elevation: 8,
    backgroundColor: "#009688",
    borderRadius: 10,
    paddingVertical: 10,
    paddingHorizontal: 12
  },
  appButtonText: {
    fontSize: 18,
    color: "#fff",
    fontWeight: "bold",
    alignSelf: "center",
    textTransform: "uppercase"
  }
});

export default App;

Adding more props

Since it’s a custom button component, you have the liberty of piling on additional props. For example, you can add a prop to change the button size or change the background color.

const AppButton = ({ onPress, title, size, backgroundColor }) => (
  <TouchableOpacity
    onPress={onPress}
    style={[
      styles.appButtonContainer,
      size === "sm" && {
        paddingHorizontal: 8,
        paddingVertical: 6,
        elevation: 6
      },
      backgroundColor && { backgroundColor }
    ]}
  >
    <Text style={[styles.appButtonText, size === "sm" && { fontSize: 14 }]}>
      {title}
    </Text>
  </TouchableOpacity>
);

// ...
<AppButton title="Hey there!" size="sm" backgroundColor="#007bff" />;

You’ll see the following result on your screen.

Custom Button With Additional Props

Linear gradient background

By default, React Native doesn’t have an API to create a linear gradient background in a container. Luckily, there’s another utility library for React Native that you can use to create linear gradient colors.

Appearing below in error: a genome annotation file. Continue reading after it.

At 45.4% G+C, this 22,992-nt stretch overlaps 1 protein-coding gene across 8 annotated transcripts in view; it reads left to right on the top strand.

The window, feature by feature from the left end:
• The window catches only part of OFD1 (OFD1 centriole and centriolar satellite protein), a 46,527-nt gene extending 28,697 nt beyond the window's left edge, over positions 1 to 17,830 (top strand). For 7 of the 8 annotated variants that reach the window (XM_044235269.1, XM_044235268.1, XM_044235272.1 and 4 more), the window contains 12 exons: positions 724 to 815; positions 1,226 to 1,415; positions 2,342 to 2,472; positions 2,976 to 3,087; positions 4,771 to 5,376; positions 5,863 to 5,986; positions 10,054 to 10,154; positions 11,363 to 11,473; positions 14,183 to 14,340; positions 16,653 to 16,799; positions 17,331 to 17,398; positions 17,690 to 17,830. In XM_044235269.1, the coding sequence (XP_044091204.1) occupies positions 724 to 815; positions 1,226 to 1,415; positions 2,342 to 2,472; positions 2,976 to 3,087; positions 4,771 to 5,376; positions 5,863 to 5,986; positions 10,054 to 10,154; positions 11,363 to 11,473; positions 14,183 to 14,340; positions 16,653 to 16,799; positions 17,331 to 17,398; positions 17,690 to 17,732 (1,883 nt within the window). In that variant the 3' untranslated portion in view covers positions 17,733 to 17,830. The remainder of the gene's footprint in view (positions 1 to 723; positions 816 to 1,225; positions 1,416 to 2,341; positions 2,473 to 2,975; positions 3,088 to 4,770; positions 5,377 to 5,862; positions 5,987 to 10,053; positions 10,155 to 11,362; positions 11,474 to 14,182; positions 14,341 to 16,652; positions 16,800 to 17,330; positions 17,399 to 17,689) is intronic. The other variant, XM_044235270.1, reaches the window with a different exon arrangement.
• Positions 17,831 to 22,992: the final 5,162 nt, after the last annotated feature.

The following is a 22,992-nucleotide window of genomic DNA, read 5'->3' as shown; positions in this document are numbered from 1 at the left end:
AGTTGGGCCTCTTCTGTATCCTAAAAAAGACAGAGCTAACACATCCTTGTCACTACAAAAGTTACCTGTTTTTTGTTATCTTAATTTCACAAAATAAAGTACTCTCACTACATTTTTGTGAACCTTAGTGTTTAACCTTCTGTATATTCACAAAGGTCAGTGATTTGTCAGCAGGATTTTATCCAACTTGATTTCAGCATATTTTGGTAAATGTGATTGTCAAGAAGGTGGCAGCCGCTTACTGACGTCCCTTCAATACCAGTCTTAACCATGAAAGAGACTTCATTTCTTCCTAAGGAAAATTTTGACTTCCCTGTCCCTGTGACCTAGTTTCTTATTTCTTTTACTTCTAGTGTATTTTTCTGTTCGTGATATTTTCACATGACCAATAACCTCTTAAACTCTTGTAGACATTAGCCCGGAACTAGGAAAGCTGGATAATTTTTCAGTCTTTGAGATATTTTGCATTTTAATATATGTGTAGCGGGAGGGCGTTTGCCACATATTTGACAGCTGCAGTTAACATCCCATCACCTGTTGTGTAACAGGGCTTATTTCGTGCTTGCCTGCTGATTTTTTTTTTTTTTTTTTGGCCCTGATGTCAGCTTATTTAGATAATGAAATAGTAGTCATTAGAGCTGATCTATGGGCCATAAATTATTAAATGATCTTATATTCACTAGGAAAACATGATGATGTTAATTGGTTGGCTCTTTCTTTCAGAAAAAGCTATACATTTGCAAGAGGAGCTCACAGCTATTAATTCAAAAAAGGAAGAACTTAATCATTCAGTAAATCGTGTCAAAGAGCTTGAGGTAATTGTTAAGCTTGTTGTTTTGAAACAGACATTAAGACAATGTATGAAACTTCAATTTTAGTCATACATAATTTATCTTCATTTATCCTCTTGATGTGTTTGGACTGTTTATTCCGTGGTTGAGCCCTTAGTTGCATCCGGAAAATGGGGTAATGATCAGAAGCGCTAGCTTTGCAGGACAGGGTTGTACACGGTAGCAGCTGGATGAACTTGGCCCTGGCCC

Run the following command to include the library in your project.

npm i react-native-linear-gradient

Next, import the <LinearGradient /> component from the react-native-linear-gradient library.

import LinearGradient from "react-native-linear-gradient";

You ‘ll need to make some adjustments in the <AppButton /> component. Wrap the <TouchableOpacity /> component around the <LinearGradient /> component and add the style prop to the <LinearGradient /> component.

const AppButton = ({ onPress, title }) => (
  <TouchableOpacity onPress={onPress}>
    <LinearGradient
      colors={["#004d40", "#009688"]}
      style={styles.appButtonContainer}
    >
      <Text style={styles.appButtonText}>{title}</Text>
    </LinearGradient>
  </TouchableOpacity>
);

The colors prop in LinearGradient accepts an array, which contains the color values that will be used to create the linear gradient.

Custom Button With Gradient Background